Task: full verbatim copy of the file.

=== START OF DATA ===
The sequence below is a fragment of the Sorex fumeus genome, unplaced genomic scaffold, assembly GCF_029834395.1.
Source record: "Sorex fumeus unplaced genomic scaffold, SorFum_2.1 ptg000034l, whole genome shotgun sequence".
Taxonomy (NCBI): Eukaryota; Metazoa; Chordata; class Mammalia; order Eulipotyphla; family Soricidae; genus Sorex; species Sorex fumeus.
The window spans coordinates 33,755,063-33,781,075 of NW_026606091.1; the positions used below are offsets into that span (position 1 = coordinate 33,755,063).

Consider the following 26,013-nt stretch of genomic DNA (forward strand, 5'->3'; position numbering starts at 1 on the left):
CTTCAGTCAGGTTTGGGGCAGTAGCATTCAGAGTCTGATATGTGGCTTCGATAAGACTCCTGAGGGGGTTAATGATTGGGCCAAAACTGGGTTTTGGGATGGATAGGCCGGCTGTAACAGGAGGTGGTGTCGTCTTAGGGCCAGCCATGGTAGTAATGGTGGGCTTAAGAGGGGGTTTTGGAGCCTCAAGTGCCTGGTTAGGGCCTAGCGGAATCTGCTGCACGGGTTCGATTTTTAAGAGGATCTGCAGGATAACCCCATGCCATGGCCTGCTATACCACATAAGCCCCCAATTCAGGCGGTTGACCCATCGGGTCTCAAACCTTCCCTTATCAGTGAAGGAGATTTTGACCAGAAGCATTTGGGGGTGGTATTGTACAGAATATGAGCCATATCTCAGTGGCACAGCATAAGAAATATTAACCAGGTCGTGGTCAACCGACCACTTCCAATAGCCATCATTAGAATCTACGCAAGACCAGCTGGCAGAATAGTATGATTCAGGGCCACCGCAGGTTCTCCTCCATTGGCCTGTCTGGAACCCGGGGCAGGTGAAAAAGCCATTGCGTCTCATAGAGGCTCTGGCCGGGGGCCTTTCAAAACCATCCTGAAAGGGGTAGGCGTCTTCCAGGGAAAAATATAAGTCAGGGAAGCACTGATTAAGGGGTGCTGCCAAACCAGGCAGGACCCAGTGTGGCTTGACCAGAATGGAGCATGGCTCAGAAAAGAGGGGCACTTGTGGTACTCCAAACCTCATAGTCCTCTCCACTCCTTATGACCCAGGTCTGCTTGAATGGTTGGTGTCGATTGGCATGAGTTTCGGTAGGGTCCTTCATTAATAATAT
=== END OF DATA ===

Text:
The sequence below is a fragment of the Sorex fumeus genome, unplaced genomic scaffold, assembly GCF_029834395.1.
Source record: "Sorex fumeus unplaced genomic scaffold, SorFum_2.1 ptg000034l, whole genome shotgun sequence".
Taxonomy (NCBI): Eukaryota; Metazoa; Chordata; class Mammalia; order Eulipotyphla; family Soricidae; genus Sorex; species Sorex fumeus.
The window spans coordinates 33,755,063-33,781,075 of NW_026606091.1; the positions used below are offsets into that span (position 1 = coordinate 33,755,063).

Consider the following 26,013-nt stretch of genomic DNA (forward strand, 5'->3'; position numbering starts at 1 on the left):
CTTCAGTCAGGTTTGGGGCAGTAGCATTCAGAGTCTGATATGTGGCTTCGATAAGACTCCTGAGGGGGTTAATGATTGGGCCAAAACTGGGTTTTGGGATGGATAGGCCGGCTGTAACAGGAGGTGGTGTCGTCTTAGGGCCAGCCATGGTAGTAATGGTGGGCTTAAGAGGGGGTTTTGGAGCCTCAAGTGCCTGGTTAGGGCCTAGCGGAATCTGCTGCACGGGTTCGATTTTTAAGAGGATCTGCAGGATAACCCCATGCCATGGCCTGCTATACCACATAAGCCCCCAATTCAGGCGGTTGACCCATCGGGTCTCAAACCTTCCCTTATCAGTGAAGGAGATTTTGACCAGAAGCATTTGGGGGTGGTATTGTACAGAATATGAGCCATATCTCAGTGGCACAGCATAAGAAATATTAACCAGGTCGTGGTCAACCGACCACTTCCAATAGCCATCATTAGAATCTACGCAAGACCAGCTGGCAGAATAGTATGATTCAGGGCCACCGCAGGTTCTCCTCCATTGGCCTGTCTGGAACCCGGGGCAGGTGAAAAAGCCATTGCGTCTCATAGAGGCTCTGGCCGGGGGCCTTTCAAAACCATCCTGAAAGGGGTAGGCGTCTTCCAGGGAAAAATATAAGTCAGGGAAGCACTGATTAAGGGGTGCTGCCAAACCAGGCAGGACCCAGTGTGGCTTGACCAGAATGGAGCATGGCTCAGAAAAGAGGGGCACTTGTGGTACTCCAAACCTCATAGTCCTCTCCACTCCTTATGACCCAGGTCTGCTTGAATGGTTGGTGTCGATTGGCATGAGTTTCGGTAGGGTCCTTCATTAATAATAT